Feb 23, 2001
SUMMARY: Audit and tax giant Arthur Andersen has been quietly and steadily grabbing a slice of the consulting pie –- after divesting itself of its consulting sister company, now called Accenture. We spoke with two Andersen online business experts: Waino Pihl, Partner, ecommerce Solutions, Financial Services Industry Practice, and Kathleen Shear, Knowledge Manager, eBusiness to learn what they are telling their clients about the eFinance industry these days. || |
Q: How will general industry consolidation affect the eFS space?
Pihl: Consolidation is a bundling AND an unbundling of FS. Even the larger firms are selling off product lines because they are not profitable. Banks sell off mortgage units, credit cards, and the like. Institutions are refocusing on business lines in which they feel they can do better.
For example, many banks feel that traditional deposit/credit and asset management products might do better in the long run. One scenario is that they will retail the service managed by others, only lending their established brand name as a distribution channel. Banks are always asking themselves: is there a better way for us to brand and sell our product?
Banks have traditionally not been good at this; credit card issuers, on the other hand, have been quick to respond by seeking out partnerships and affinity relationships, in order to share the investment in branding and marketing. Take Canadian bank CIBC and Canadian grocer Loblaws. CIBC is installing kiosk-origination units for e-commerce customers, with a Web component, in the grocer’s stores. CIBC is also partnering with Safeway and Winn-Dixie in the states to offer the same service.
Partnerships are the way to go. There are also retailers, one of whom we are working with, who are using their brand to team up with multiple FS providers –- selecting each based on who is best-in-breed in different areas, including mortgages, deposits, and the like -- and then hand-picking each for a partnership. The retailer will plan to merge all in a portal with these brands. Essentially, what we are witnessing now are companies who have little to no experience in traditional FS who are now picking partners to do an enhanced, stronger marketing job.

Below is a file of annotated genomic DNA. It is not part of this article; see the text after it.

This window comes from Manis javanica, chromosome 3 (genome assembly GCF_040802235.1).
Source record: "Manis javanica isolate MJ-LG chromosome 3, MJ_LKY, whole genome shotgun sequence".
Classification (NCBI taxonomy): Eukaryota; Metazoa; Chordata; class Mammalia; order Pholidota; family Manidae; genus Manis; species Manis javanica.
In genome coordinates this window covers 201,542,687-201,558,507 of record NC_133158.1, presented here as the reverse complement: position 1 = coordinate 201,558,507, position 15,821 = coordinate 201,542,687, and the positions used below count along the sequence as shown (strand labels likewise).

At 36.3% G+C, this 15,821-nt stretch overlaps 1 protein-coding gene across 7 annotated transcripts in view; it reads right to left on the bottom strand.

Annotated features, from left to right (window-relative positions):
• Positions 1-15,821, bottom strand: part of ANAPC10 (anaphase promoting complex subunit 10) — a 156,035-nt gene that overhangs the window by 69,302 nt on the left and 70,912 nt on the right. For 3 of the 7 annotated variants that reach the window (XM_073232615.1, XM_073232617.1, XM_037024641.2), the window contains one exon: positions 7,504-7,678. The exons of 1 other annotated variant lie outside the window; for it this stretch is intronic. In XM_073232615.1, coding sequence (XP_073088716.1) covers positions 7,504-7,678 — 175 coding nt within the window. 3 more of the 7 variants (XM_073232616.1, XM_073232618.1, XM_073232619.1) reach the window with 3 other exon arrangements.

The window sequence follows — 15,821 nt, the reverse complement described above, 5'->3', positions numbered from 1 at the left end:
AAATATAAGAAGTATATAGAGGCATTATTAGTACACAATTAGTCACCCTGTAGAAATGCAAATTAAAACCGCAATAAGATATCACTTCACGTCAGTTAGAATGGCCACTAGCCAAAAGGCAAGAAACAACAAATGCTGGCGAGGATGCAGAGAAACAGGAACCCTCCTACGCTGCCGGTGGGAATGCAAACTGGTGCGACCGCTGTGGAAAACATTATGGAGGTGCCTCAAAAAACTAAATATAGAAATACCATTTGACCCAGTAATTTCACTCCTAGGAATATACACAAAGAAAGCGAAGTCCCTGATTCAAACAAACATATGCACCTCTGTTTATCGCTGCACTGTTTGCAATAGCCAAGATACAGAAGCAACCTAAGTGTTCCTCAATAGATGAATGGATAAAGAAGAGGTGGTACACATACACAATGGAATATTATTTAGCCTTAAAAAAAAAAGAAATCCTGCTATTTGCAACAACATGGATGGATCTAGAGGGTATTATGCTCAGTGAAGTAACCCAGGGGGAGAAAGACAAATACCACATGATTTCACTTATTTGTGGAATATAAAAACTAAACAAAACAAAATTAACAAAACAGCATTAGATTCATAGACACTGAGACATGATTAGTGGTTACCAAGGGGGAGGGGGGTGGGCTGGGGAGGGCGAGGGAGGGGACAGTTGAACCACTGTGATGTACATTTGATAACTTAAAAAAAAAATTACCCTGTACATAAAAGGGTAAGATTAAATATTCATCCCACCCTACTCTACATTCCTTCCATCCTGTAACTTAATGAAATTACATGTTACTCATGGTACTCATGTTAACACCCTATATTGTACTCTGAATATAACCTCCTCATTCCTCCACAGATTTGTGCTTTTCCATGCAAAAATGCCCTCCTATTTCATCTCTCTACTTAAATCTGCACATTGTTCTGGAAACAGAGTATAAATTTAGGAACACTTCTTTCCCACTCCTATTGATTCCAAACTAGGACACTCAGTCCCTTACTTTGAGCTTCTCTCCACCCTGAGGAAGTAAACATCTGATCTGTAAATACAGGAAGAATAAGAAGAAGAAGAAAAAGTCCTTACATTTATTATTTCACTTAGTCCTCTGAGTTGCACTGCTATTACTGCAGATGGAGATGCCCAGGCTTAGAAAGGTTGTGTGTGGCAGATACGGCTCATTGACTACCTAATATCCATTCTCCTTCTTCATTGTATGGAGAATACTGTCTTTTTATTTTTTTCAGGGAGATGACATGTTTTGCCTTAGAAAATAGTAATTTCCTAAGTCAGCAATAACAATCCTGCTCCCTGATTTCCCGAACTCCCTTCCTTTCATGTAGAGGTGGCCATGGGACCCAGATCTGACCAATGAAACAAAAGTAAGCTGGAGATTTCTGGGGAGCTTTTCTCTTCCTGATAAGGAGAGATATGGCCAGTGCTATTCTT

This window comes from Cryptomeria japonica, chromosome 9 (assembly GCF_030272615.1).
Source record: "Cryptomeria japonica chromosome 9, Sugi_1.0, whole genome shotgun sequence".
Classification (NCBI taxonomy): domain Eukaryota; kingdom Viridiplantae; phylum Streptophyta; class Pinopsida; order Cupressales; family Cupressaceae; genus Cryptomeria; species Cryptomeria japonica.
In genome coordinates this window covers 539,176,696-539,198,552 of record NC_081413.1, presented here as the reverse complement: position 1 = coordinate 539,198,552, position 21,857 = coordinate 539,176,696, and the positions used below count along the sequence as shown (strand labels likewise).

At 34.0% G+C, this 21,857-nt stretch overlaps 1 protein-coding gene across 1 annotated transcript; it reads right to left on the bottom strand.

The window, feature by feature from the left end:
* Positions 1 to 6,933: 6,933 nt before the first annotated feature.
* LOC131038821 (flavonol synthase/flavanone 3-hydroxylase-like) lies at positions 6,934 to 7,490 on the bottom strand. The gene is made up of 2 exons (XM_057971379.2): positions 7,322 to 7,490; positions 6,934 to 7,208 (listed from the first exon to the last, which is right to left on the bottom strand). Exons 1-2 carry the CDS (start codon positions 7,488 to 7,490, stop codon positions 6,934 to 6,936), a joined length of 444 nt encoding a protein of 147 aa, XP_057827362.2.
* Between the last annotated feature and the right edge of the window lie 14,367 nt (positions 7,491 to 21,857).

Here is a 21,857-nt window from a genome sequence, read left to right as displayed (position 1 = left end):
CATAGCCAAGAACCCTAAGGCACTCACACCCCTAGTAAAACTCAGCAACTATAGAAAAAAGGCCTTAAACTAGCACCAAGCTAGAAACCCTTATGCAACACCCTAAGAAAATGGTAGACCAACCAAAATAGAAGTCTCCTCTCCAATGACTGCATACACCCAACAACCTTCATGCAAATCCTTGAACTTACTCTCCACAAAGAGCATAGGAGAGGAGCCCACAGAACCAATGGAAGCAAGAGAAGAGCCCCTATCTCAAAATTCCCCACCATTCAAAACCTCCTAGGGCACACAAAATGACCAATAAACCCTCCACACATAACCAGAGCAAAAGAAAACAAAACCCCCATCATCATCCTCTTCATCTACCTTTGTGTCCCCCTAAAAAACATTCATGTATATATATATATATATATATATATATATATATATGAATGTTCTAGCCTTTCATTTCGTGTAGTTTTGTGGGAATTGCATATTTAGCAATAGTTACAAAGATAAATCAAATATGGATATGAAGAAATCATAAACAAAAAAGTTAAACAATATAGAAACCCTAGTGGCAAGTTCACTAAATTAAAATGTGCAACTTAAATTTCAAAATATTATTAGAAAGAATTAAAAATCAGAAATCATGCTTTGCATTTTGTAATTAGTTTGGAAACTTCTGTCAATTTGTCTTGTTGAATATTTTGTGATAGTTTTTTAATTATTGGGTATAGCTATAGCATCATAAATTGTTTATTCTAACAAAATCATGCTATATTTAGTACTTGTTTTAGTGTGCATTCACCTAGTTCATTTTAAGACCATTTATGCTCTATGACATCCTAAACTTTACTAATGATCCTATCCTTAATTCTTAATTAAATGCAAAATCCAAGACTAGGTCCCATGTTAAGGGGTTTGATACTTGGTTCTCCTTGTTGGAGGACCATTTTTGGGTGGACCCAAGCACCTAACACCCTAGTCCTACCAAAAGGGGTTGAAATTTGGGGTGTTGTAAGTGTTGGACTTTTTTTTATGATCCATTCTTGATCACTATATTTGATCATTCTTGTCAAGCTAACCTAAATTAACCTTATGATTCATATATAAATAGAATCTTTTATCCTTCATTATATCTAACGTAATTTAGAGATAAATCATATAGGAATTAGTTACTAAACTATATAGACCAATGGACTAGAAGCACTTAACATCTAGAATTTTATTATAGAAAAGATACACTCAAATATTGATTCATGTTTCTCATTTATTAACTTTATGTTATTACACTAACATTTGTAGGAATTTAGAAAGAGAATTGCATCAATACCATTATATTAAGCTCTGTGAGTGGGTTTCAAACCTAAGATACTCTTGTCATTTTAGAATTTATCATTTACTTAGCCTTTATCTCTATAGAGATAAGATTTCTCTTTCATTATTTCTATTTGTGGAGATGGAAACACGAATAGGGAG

Q: Acquisition costs for eFS have traditionally been extremely high (in the $400-500 per customer range). Will this continue? How will marketers acquire customers without shouldering huge acquisition costs?
Pihl: Huge acquisition costs do not make sense. Many large financial institutions have realized that right now you can originate some customers in traditional channels cheaper than over the Internet. What’s wrong with this picture? When you get beyond the origination, and people start using traditional delivery channels (i.e., call centers), where are you saving money? If you are spending more on the Internet channel than on the traditional, then where’s the value?
As a testament to this, call center volume has surged. It’s something that eFS players realized a little late. It’s changed the economic picture a bit. It is essentially squeezing the electronic application/account opening process into the traditional process. With the construction of a Web presence, often some companies create additional steps, without taking away steps. EFS companies must re-engineer their interface and user experience in order to gauge efficiency. We always ask: What gets in the user’s way? Is the process too cumbersome? Do the pages take too long to download? What’s wrong with the application? We advise customers on how to modify certain components so as to create a complete, satisfying experience. It involves a lot of detailed work. And we always tell clients that they must deliver on their value proposition.
Q: Will privacy continue to be an issue?
Shear: Customers are taking this seriously as far as safety; we have witnessed this with the adoption of various encryption technologies and the like. EFS providers are addressing concerns, but we have found that consumers in general are still concerned about submitting personal information over the Internet. This will become an even bigger concern as financial services moves into wireless applications. That said, however, privacy issues are not stopping people from using the Internet as a channel.
Pihl: Privacy concerns will make the marketer’s job tougher. They will have to use different, more creative approaches to getting customer information over the Internet. This is one of the top 3 issues for eFS marketers, behind the first two questions they generally ask us, which are “How Do I Get Traffic to My Web Site?” and “How Can I Process Transactions More Quickly?”
Q: What do online financial services customers expect in terms of customer service?
Pihl: For our eFS clients, we regularly conduct blind surveys of their sites and technologies. For example, we conducted an online survey for a well-known retail FS provider, what we call a Buyer Value survey, to study what value propositions they needed to target. If we find that there are particular aspects to the experience that are lacking, we will report this and make recommendations. Many times, it is old-fashioned offline types of experiences that online users most wish to see –- and use to make comparisons to their online offerings.
Q: What if the customer is expecting to receive a toaster for opening an account? Would Arthur Andersen suggest giving away free toasters to the eFS provider?
Pihl: Yes, if that’s what the overwhelming majority of users to that particular site wished to receive, then we would advise the client to send out the toasters. And if we had a number of clients that demonstrated the need for distributing the toasters, then we would outsource the toaster-distribution process.
Contact Pihl and Shear at